Course Syllabus: Young Adult Speculative Fiction

Hello readers! As promised, here is the syllabus for a seminar that I'm currently teaching at Bowdoin College. The seminar is entitled (Im)Possible Lives: Young Adult Speculative Fiction, and it is currently offered under Bowdoin's English Department and the Gender, Sexuality, and Women's Studies program. The course description is as follows: How do wizards, monsters, cyborgs, and … Continue reading Course Syllabus: Young Adult Speculative Fiction

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Conceal, Don’t Feel: A Queer Reading of Disney’s [Frozen]

Don't let them in, don't let them see Be the good girl you always have to be Conceal, don't feel, don't let them know Well, now they know. - Queen Elsa, "Let It Go" - Disney's Frozen Last night I saw Frozen, Disney's adaptation of Hans Christian Andersen's classic fairy tale entitled The Snow Queen. After seeing the film, … Continue reading Conceal, Don’t Feel: A Queer Reading of Disney’s [Frozen]

Tradition, Change, and Kinship in Sherman Alexie’s [The Absolutely True Diary of a Part-Time Indian]

Few young adult novels manage to tackle deep and complex issues with as much heart and nuance as Sherman Alexie's The Absolutely True Diary of a Part-Time Indian (henceforth PTI). Initially, PTI can be approached as an autobiographical coming-of-age (graphic) novel that centers on the growth and development of Arnold Spirit Jr., a fourteen-year-old cartoonist and student … Continue reading Tradition, Change, and Kinship in Sherman Alexie’s [The Absolutely True Diary of a Part-Time Indian]

Towards a Livable Mode of Existence: Judith Butler’s [Undoing Gender]

Front cover of Judith Butler's Undoing Gender (2004)Reading Butler is truly a worthwhile exercise for the mind interested in gender, queer theory, and human life in general. Undoing Gender is essentially a revision of Butler's groundbreaking book entitled Gender Trouble, which was originally published in 1990. In Undoing Gender, Butler not only adds more nuance … Continue reading Towards a Livable Mode of Existence: Judith Butler’s [Undoing Gender]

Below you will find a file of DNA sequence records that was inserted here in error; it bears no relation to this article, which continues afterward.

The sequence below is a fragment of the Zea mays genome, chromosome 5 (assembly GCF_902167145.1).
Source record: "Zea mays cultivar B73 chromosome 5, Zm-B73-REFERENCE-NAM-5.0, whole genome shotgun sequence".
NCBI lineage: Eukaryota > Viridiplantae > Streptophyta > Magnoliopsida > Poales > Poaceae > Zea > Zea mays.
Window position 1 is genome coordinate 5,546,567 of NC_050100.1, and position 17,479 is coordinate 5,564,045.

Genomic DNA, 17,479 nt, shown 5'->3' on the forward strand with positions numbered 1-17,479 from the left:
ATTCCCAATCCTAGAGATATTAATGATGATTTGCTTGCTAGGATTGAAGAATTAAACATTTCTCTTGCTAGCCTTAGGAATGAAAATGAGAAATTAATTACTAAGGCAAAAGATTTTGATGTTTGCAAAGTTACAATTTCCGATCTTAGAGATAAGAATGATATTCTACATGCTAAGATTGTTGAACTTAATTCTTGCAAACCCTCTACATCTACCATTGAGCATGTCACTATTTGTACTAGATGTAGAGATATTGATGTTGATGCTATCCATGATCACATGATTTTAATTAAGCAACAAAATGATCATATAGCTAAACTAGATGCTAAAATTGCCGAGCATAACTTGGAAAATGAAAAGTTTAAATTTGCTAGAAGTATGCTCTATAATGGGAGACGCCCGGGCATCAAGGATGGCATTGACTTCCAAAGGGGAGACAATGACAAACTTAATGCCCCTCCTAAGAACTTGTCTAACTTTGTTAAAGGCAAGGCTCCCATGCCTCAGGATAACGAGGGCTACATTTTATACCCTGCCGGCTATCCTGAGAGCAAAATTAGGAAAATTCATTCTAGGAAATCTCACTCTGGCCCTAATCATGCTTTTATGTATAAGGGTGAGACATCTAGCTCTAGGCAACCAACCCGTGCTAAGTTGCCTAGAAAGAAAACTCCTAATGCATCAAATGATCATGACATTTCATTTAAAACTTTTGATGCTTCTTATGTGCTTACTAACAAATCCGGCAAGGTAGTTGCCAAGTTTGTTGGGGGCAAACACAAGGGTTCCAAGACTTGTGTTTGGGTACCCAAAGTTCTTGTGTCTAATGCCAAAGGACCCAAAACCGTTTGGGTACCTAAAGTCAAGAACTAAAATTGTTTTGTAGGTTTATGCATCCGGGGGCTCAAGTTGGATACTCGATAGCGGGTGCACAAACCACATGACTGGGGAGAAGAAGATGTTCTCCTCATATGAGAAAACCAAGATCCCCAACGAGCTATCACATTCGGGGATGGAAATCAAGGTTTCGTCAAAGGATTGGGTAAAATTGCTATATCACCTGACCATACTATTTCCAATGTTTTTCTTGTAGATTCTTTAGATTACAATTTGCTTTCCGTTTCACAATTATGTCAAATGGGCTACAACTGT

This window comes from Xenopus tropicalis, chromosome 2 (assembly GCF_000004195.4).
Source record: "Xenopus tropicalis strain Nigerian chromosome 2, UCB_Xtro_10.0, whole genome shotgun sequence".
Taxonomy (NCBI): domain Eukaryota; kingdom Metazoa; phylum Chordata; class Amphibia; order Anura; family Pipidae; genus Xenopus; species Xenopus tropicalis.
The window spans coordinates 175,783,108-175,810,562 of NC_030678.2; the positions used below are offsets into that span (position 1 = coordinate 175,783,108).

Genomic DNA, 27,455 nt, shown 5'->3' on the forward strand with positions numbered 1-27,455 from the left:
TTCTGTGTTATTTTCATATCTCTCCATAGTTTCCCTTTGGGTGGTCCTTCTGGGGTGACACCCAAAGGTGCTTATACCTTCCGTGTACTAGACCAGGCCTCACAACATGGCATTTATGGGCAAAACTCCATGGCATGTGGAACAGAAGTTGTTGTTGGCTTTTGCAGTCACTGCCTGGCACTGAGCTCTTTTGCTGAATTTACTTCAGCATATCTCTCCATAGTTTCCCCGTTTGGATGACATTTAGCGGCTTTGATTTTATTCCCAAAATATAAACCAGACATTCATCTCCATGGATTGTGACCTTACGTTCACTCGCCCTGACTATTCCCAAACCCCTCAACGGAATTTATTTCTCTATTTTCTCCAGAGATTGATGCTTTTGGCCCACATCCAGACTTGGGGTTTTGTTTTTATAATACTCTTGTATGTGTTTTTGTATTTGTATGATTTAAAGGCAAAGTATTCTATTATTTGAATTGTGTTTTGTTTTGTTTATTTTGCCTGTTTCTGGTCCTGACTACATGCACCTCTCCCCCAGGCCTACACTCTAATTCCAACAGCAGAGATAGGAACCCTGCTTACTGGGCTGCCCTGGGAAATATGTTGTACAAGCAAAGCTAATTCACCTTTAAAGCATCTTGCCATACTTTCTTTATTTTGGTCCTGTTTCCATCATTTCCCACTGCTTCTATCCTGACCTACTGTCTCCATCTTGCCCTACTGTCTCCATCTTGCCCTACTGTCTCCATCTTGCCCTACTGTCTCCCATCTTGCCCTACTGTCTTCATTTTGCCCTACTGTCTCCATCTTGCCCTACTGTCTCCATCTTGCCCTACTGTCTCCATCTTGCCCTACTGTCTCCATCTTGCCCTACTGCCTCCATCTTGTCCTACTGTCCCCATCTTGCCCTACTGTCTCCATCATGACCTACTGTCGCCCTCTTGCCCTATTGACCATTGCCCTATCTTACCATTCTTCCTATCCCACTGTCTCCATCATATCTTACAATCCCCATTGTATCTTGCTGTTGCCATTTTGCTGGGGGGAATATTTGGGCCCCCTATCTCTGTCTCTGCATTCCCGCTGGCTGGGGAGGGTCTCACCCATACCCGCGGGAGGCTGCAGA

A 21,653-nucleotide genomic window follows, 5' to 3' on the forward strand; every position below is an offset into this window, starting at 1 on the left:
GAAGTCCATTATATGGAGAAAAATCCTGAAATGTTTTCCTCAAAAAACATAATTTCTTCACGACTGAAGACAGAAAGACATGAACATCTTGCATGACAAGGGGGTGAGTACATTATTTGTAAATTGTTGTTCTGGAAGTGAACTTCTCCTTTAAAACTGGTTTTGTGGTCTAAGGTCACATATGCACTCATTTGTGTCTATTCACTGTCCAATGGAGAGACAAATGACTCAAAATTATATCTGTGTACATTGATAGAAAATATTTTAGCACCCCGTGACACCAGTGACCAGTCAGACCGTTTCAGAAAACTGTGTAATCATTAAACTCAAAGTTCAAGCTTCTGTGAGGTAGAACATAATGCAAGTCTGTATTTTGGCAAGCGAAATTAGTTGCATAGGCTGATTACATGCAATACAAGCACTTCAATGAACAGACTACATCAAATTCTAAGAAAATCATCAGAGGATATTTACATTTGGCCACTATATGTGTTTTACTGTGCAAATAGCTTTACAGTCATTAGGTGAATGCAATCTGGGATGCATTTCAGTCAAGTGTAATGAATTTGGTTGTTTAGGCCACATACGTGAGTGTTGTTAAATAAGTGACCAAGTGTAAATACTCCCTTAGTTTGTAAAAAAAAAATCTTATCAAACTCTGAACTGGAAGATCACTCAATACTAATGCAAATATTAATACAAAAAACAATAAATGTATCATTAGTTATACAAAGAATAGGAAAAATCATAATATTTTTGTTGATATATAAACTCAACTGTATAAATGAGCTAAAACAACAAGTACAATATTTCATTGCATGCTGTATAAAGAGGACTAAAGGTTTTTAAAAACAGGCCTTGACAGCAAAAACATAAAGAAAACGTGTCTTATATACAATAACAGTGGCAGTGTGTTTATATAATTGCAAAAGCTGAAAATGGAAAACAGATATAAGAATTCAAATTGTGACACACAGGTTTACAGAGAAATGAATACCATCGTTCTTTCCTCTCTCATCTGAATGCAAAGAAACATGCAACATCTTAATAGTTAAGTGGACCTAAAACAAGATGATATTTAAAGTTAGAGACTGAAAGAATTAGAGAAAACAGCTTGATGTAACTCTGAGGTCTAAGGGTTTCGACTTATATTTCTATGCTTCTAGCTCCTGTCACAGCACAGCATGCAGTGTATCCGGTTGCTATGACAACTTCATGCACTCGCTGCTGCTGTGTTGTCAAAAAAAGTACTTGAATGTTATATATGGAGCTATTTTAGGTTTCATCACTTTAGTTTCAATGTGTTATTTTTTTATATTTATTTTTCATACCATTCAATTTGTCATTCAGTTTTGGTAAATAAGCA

Masculinity Without Men? Judith Halberstam’s [Female Masculinity]

When we invoke the iconic image of James Bond, masculinity is usually one of the first notions that comes to mind. My friend and colleague, Dan Murphy, insightfully points out that even when James Bond utters his casual introductory catchphrase, "Bond, James Bond," these simple words resonate within our thoughts because they express "an appealing version … Continue reading Masculinity Without Men? Judith Halberstam’s [Female Masculinity]

A Queer Overview of Judith Butler’s [Gender Trouble]

Rich, complex, difficult, and groundbreaking are just a few of the words that are usually associated with Judith Butler's works. Despite the fact that her texts are often described as "tedious" and "overwrought," reading Butler is well worth the effort, and I'm often amazed at the way she is able to wrestle with difficult ideas. … Continue reading A Queer Overview of Judith Butler’s [Gender Trouble]

Curiouser: On the Queerness of Children

What is a queer child? What happens when a child moves away from accepted conventions of sexuality and adult heteronormativity? What are the repercussions of protecting children from the inevitable discovery of sexuality? How do storytellers control, regulate, or contest the notion of childhood sexuality? Curiouser: On the Queerness of Children is a collection of thought-provoking essays … Continue reading Curiouser: On the Queerness of Children

Queer Commodities: Contemporary US Fiction, Consumer Capitalism, and Gay and Lesbian Subcultures

The process of commodification is commonly viewed as antithetical to the notion of queer. While many people within LGBT communities or subcultures have widely embraced the increasing presence and assimilation of gay culture into mainstream culture (which includes an increasing representation of gay and lesbian characters/issues in the media, the nationalization of LGBT rights, among … Continue reading Queer Commodities: Contemporary US Fiction, Consumer Capitalism, and Gay and Lesbian Subcultures